4 Reasons Why Italy's Economy Is Such a Disaster

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Italy's debt has officially entered the danger zone. Here's how things got so bad for the biggest domino to fall in Europe.
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Reuters

Forget Lehman Brothers. Forget Greece. Italy, the world's eighth-largest economy, is teetering. Should it fall, the ensuing economic disaster will be unlike anything we've seen this decade.

The country's debt crisis, fueled by doubts over the government's ability to enact broad economic reforms, took a drastic turn for the worse yesterday, when Italy's bond yields rocketed above 7%. That's a crucial threshold--the bright red line Ireland and Portugal passed before their borrowing became so expensive that the European Union had to bail them out. This time, though, the stakes are higher and the options are more limited. Italy's debt is larger than the whole economies of Ireland, Portugal, and Greece combined. The euro zone simply might not have the political will or financial resources necessary to backstop those enormous obligations. As one analyst pointedly told CNBC, the country is "too big to fail, too big to save."

Like Venice in the lagoon, Italy's economy has been slowly sinking for a long time.

What's responsible for pushing Italy over the edge? Here are four forces to blame: the debt, the productivity shortfall, widespread corruption, or the slow South of Italy.

1. BLAME THE DEBT

Italy's debt ratio is the second worst in the euro zone, behind only Greece. The country's national debt weighs in at roughly 120% the size of its gross domestic product, or about $2.6 trillion. But that dizzying figure alone isn't what's causing panic in the marketplace. In fact, there was a time in recent memory when the market wouldn't have thought much of it at all. Italy has shouldered debt-to-GDP ratios well above 100% for about 20 years now, thanks largely to a government spending binge way back in the 1980s. In 1999, when Italy officially adopted the euro, its debt-to-GDP ratio was 126%.

So what changed? In a word: growth. Back in the go-go 1990s, Italy's government actually learned to budget carefully and enjoyed slow but consistent GDP growth. Low deficits kept the size of the debt stable, and an expanding economy, aided by moderate inflation, made it possible to finance interest payments on what the government already owed. Thus, the country's economy stayed afloat.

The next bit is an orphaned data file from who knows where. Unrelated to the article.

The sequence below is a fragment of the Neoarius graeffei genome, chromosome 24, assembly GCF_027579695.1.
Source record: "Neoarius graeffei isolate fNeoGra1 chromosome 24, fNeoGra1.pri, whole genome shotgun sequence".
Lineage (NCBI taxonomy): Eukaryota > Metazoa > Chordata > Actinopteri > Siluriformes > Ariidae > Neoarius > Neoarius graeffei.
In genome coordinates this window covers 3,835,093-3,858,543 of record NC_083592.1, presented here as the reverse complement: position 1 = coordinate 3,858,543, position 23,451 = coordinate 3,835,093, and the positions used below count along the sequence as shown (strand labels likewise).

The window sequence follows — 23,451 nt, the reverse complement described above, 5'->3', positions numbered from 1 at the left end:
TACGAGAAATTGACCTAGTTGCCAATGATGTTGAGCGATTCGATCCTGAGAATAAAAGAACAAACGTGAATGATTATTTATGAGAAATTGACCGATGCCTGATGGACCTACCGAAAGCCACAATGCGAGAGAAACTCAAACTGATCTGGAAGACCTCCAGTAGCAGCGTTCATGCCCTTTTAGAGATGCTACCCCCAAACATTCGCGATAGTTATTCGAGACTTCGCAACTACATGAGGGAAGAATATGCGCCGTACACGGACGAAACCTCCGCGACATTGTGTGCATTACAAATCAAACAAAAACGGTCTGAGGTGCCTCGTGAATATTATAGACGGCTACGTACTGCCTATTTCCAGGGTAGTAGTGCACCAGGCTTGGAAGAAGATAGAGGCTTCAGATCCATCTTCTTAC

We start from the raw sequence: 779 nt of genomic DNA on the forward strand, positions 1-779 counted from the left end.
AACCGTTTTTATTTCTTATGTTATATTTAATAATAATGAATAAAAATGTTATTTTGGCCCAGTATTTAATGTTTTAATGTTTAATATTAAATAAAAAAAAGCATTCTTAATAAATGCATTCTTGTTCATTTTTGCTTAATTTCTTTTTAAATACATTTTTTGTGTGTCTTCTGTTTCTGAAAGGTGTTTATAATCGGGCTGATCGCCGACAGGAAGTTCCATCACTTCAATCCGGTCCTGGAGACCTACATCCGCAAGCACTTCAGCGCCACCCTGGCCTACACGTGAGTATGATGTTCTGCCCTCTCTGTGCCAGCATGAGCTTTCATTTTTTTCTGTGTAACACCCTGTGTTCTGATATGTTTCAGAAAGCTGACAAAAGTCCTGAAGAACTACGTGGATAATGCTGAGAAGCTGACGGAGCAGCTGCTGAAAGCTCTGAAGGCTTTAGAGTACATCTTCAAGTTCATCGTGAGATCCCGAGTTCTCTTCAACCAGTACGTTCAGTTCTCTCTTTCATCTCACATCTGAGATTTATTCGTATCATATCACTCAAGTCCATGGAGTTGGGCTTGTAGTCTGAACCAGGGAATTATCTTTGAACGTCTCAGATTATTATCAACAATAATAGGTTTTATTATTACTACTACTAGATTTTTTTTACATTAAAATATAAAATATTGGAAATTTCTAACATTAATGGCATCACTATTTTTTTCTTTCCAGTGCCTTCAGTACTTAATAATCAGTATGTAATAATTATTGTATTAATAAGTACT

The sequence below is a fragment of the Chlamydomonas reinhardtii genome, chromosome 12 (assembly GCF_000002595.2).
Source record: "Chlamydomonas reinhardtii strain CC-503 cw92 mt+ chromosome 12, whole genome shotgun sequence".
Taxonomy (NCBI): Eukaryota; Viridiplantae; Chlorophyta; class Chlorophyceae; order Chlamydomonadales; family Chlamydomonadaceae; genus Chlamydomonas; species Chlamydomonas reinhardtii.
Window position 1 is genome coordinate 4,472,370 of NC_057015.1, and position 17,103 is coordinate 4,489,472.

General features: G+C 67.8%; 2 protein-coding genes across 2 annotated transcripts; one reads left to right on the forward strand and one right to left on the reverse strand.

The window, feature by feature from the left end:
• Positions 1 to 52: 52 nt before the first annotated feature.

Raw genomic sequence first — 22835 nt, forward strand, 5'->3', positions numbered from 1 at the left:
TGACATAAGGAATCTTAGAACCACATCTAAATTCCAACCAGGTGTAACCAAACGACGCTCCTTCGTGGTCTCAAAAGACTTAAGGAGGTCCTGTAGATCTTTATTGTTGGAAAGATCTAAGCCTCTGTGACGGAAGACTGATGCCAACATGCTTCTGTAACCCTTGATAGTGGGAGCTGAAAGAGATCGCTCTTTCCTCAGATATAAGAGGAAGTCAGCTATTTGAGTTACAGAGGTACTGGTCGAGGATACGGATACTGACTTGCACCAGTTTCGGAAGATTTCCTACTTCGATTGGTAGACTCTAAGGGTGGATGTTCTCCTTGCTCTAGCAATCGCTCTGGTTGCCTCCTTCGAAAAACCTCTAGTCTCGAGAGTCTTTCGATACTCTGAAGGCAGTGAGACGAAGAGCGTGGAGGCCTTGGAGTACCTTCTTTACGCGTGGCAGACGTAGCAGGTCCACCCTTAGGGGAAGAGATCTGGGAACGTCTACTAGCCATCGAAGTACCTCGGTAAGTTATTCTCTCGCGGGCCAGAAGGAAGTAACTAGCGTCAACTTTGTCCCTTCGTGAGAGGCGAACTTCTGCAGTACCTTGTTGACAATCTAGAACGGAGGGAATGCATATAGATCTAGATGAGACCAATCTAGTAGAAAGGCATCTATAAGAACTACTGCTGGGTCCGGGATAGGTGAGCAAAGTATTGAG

Then, like Venice in the lagoon, it slowly began to sink. Starting in 2001, Italy's GDP growth turned absolutely paltry. It finally plunged below zero during the global recession and has barely recovered since. Now investors are concerned about the country's ability going forward to cover its interest payments without incurring ever-higher levels of debt. Those fears, paired with jitteriness over Euro-zone neighbors like Greece, have forced Italy to pay more and more for credit. The 7% mark Italy crossed yesterday is key because, as Megan McArdle has pointed out, it's the cutoff where traders have to post extra collateral to buy and sell bonds. That's making it more expensive, and less appealing, for investors to lend Italy money. In the end, the government may not be able to sell enough new debt to cover its old debt--the same problem that put the stake in Lehman Brothers and Bear Stearns.

In a way, the easiest and oldest metaphor works best here. It's simplest to think of the Italian debt as a giant, maxed-out credit card tab. The government spent years covering the interest, but barely touching the principal. Then Italy's credit card company jacked up its APR--and we're all seeing the deeply unpleasant consequences unfold.

2. BLAME THE PRODUCTIVITY

Of course, poor long-term growth usually stems from poor economic fundamentals. And Italy's fundamentals are notoriously bad. It's difficult to pin down a single salient shortcoming, but its low productivity is a good place to start.

For developed Western economies competing with the rising powers in Asia, the most important route to growth during the past couple decades has been productivity--the amount of value each worker creates over time. Italy's productivity gains, meanwhile, have been abysmal. Reaching back to the 1990s, Italian employees have been clocking longer hours while producing less.